In 1990, Scottish artist Jock McFadyen was commissioned by Imperial War Museums to record aspects of Berlin after the fall of the Berlin Wall in November 1989. The Wall had divided the city for 28 years and its removal presented a unique opportunity to explore both East and West Berlin in the immediacy of reunification.
McFadyen spent 10 days in the city, gathering material, such as photographs and physical mementos, which would inform his commission. He had previously spent time in West Berlin but could now explore the East. This allowed his subsequent artwork to provide an unparalleled perspective on the city, its community and urban landscape, in a moment of redefinition. This is a viewpoint no longer accessible.
In total, McFadyen produced five large oils, nine gouaches and two bronze processional sculptures, all of which were displayed in Fragments from Berlin, a temporary exhibition held at Imperial War Museum London from 10 October 1991 to 12 January 1992. The body of work then toured to Kelvingrove Art Gallery and Museum in Glasgow, and Manchester Art Gallery.
Imperial War Museums acquired two of the commissioned artworks for the permanent collection: Kurfurstendamm, an oil on canvas featuring an accordion player with an amputated leg begging on a street in Berlin, and Reconstructors I, a gouache on paper depicting two workmen undertaking construction work in the city centre. It wasn’t until 2009 that Imperial War Museums acquired a further two of McFadyen’s paintings: Die Mauer and Christmas in Berlin.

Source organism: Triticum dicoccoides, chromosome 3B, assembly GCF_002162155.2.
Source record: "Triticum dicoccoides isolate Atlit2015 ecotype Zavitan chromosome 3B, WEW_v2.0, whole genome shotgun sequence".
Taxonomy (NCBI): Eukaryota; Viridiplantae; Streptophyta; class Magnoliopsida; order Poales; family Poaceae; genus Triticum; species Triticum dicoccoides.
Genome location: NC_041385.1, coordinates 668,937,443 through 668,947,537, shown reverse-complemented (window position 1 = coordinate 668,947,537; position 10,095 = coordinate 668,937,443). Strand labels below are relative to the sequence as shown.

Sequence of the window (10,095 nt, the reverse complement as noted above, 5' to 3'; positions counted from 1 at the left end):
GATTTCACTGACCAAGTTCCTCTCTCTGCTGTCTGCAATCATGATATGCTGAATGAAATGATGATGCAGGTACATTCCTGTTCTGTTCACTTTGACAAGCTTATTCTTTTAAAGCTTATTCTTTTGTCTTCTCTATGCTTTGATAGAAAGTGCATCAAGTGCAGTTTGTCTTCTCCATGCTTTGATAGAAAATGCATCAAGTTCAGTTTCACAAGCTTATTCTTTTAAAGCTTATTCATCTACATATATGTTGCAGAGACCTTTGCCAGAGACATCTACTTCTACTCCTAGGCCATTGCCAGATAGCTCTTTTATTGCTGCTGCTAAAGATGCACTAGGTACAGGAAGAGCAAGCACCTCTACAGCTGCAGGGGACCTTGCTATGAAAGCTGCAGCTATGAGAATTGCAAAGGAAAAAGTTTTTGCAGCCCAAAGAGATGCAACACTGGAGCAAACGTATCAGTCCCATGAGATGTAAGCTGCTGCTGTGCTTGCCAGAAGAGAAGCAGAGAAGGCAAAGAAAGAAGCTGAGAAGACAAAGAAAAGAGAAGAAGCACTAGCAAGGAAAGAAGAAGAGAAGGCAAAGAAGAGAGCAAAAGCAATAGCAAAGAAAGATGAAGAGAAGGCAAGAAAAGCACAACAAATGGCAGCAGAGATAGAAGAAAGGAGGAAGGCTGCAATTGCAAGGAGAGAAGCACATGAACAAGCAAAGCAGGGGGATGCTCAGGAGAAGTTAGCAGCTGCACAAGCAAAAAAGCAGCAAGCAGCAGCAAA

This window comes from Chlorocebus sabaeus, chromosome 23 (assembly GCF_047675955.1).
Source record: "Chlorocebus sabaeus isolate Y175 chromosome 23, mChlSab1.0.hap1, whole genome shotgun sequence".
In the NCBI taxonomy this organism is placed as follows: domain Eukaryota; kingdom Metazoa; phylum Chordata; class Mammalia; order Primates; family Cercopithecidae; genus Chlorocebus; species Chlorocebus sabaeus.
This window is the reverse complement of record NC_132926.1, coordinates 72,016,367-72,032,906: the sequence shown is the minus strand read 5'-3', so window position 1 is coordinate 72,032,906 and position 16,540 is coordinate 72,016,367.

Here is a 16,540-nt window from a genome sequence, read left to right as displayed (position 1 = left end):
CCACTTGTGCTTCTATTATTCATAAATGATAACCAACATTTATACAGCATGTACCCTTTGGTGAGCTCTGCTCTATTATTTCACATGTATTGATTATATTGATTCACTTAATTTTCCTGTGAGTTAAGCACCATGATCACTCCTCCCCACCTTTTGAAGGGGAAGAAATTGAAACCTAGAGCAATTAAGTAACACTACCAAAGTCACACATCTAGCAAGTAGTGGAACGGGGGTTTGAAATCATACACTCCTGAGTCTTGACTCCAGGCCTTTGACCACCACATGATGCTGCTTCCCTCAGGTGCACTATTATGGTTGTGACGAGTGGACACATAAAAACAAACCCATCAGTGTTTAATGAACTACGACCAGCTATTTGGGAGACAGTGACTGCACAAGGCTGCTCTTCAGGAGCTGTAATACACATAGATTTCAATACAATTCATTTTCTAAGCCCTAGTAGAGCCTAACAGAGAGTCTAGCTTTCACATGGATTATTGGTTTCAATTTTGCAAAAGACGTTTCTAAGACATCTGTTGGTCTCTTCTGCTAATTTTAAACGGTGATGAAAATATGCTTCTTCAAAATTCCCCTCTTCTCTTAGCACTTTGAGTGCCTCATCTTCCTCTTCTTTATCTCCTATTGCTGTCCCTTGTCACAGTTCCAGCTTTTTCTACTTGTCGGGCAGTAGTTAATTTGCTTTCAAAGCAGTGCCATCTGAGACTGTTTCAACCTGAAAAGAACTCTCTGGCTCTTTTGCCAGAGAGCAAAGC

Die Mauer, featured at the top of this page and meaning ‘the wall’, shows the Berlin Wall in a state of ruin; the reinforced concrete has been chipped away by ‘Wall-peckers’ who have taken pieces of the structure as souvenirs. This has left window-like openings in the Wall, through which an idyllic landscape is revealed, where a stretch of no man’s land, known as the ‘death strip’, once ran. A deep orange sun, rising in the east, suggests that this is the start of a new era in Berlin.
In Christmas in Berlin, McFadyen has blurred the distinction between the Wall and the cityscape.
The Wall can be seen against a wintry grey background in the form of vividly-coloured markings and large-scale symbols representing graffiti. In the distance, festive lights, one in the shape of a Christmas tree, shine dimly against buildings.
Beyond the Wall, the iconic sphere of the Berliner Fernsehturm (Television Tower) in Alexanderplatz dominates the skyline. During the Cold War, residents of East Berlin would visit the top of the Tower, which was the highest point in the city, to view the West.
These large-scale and visually powerful paintings are unique and internationally-significant in the way they preserve a moment, and reveal a specific language of a specific time and place.
Both artworks are on permanent display for the very first time at IWM North. The paintings are in the Main Exhibition Space alongside displays which explore Cold War history from 1946 to 1990, giving visitors a sense of how the Berlin Wall transitioned from being a divisive border to a lasting symbol of the end of the Cold War.